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The world’s citizens face extraordinary health challenges. Air pollution and climate change, increases in noncommunicable diseases, and the potential for an influenza pandemic top the World Health Organization’s 2019 list of global threats to health. Many countries are also facing the challenge of aging populations and more people living with multiple chronic conditions.

Scientific discoveries have given us tools that can help tackle these challenges, including a greater understanding of human biology in health and disease, the ability to manipulate the genome, supercomputing, and artificial intelligence. Applying these advances to tackle complex health problems, however, requires much-needed but often rare skills and agility from those leading research efforts.

In coming decades, the greatest scientific discoveries will be facilitated by leaders who can break through traditional silos and feel at home in multidisciplinary teams. They will also need to understand and navigate the languages and cultures of multiple sectors, from health care systems and academia to industry, finance, and government.


As president of the United Kingdom’s Academy of Medical Sciences and executive director of King’s Health Partners, I have had a bird’s-eye view of the challenges we face in ensuring that the “fourth industrial revolution” improves health. All too often, health care professionals and academics work in silos, and many don’t have the experience with regulatory frameworks or working with industry that would help them convert research discoveries into tangible benefits for patients, health care systems, or society at large.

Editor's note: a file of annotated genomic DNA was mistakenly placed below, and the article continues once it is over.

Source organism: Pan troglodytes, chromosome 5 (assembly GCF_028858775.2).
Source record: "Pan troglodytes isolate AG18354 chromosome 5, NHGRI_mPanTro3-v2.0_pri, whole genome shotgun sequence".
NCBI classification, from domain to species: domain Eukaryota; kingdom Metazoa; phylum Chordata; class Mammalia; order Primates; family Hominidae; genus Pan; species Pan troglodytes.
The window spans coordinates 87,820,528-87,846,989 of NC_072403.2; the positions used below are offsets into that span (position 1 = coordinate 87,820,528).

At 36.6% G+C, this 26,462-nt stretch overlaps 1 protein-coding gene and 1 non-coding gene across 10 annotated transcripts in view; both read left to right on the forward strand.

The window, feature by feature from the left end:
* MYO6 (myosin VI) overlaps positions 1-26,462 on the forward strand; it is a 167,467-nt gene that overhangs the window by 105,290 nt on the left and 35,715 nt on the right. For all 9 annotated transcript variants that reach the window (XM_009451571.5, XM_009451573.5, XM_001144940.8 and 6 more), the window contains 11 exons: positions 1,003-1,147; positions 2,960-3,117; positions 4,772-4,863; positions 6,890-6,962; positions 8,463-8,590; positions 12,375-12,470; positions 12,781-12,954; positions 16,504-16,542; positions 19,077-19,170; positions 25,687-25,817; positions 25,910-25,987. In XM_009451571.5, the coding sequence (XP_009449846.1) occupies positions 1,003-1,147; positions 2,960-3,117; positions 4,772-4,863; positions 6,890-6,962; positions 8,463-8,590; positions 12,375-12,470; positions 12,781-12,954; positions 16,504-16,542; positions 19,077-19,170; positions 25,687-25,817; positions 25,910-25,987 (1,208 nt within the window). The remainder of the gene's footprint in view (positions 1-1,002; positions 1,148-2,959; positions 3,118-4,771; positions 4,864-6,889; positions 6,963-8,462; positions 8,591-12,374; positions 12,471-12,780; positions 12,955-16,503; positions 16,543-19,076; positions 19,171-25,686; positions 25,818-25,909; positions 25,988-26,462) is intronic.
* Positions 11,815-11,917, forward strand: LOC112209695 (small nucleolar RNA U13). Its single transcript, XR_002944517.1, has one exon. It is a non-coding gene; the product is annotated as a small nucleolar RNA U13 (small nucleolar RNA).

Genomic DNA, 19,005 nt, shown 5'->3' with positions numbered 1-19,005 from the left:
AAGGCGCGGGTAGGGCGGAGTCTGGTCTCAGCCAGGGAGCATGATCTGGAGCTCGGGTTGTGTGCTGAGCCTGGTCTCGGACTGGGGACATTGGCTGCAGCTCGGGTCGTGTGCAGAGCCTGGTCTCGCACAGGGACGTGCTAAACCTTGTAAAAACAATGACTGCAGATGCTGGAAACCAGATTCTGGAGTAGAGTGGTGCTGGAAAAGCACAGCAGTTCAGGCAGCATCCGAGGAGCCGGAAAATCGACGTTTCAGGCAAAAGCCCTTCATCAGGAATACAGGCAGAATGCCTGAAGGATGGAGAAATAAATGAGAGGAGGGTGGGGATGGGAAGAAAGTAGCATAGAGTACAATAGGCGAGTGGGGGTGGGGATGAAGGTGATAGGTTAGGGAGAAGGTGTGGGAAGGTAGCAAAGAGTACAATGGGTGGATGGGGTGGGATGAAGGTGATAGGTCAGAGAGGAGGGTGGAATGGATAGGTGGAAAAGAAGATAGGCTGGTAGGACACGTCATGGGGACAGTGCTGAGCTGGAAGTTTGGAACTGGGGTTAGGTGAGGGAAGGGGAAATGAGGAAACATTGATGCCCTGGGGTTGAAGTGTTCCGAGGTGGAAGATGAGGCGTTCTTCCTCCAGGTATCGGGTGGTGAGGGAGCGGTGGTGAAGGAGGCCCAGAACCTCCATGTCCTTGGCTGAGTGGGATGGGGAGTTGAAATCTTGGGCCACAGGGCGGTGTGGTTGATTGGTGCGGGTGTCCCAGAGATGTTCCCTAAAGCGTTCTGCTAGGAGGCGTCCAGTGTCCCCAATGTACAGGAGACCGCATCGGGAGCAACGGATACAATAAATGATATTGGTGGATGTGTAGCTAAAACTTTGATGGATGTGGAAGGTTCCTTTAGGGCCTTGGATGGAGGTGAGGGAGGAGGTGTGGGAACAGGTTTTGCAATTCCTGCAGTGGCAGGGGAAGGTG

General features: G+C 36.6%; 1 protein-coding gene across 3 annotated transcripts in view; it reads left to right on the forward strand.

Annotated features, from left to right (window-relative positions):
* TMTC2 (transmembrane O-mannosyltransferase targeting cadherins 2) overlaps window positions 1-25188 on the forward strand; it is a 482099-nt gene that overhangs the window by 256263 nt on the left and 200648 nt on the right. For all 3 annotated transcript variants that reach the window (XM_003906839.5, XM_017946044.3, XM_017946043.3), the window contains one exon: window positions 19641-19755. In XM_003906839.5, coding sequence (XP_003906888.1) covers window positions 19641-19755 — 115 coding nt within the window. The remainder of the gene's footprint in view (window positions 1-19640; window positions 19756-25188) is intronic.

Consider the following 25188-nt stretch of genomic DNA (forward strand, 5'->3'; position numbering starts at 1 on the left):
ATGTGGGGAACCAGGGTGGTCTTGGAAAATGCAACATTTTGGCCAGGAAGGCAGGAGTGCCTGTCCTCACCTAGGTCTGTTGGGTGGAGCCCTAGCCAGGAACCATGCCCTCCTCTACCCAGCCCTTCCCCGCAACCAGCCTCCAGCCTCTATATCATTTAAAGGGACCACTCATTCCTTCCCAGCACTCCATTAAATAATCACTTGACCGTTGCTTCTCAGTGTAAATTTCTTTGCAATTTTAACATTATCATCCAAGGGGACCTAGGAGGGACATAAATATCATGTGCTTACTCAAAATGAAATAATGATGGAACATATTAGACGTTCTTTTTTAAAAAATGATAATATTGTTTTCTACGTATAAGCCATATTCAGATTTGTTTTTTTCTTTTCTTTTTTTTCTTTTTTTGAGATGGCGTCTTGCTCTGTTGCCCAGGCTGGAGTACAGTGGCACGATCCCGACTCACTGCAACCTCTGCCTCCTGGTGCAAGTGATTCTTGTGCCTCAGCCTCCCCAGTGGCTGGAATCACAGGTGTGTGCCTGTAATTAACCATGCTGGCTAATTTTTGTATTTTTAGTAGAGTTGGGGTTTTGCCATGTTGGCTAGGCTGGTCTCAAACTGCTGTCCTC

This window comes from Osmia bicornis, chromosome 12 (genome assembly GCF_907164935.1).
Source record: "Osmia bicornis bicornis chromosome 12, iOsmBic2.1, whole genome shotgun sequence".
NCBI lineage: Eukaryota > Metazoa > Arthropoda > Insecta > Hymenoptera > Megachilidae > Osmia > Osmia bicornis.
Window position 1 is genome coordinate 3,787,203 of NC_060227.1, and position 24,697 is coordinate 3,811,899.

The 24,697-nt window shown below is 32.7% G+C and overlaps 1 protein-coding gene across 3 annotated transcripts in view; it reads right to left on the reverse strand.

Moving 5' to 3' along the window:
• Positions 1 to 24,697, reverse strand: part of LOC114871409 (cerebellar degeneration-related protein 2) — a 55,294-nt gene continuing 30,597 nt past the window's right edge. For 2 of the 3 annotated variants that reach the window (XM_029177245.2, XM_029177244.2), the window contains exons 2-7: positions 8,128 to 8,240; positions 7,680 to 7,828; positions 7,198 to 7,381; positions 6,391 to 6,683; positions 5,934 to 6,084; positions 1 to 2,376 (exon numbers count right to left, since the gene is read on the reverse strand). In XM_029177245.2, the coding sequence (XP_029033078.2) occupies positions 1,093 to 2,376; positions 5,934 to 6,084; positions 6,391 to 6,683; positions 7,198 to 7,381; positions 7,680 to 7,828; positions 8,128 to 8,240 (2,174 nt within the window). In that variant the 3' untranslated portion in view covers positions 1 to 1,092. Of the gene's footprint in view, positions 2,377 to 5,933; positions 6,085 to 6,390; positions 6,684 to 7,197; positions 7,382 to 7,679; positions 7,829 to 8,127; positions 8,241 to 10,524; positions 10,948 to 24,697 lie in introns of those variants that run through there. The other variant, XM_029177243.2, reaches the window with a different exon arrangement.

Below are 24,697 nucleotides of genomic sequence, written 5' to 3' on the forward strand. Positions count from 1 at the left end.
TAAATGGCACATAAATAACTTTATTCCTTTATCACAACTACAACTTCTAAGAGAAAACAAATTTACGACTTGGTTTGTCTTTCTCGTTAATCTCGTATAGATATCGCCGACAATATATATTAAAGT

I regularly hear from current leaders in the health and life sciences sector that we need to better equip future leaders with the skills to work collaboratively and across sectors. These skills can take time to develop and mature, which means we must start working with mid-career professionals now.


That is why the Academy of Medical Sciences developed Future Leaders in Innovation, Enterprise and Research (FLIER). This two-year program aims to equip emerging leaders with skills they can use to seize opportunities afforded by new discoveries in science, technology, and medicine and help solve the biggest health challenges we face. During participants’ first year in the program, they meet established leaders in the life sciences sector, discuss leadership challenges they are currently facing, undergo one-to-one coaching, and attend workshops and webinars, even as they continue their day jobs. In the second year, they will undertake cross-sector, collaborative projects to embed the connected leadership skills they have developed.

The first cohort, announced earlier this year, includes 17 professionals from backgrounds as varied as law, policy, biotech, the pharmaceutical industry, academia, and health care. It has been a joy to see how much they learn from and support each other.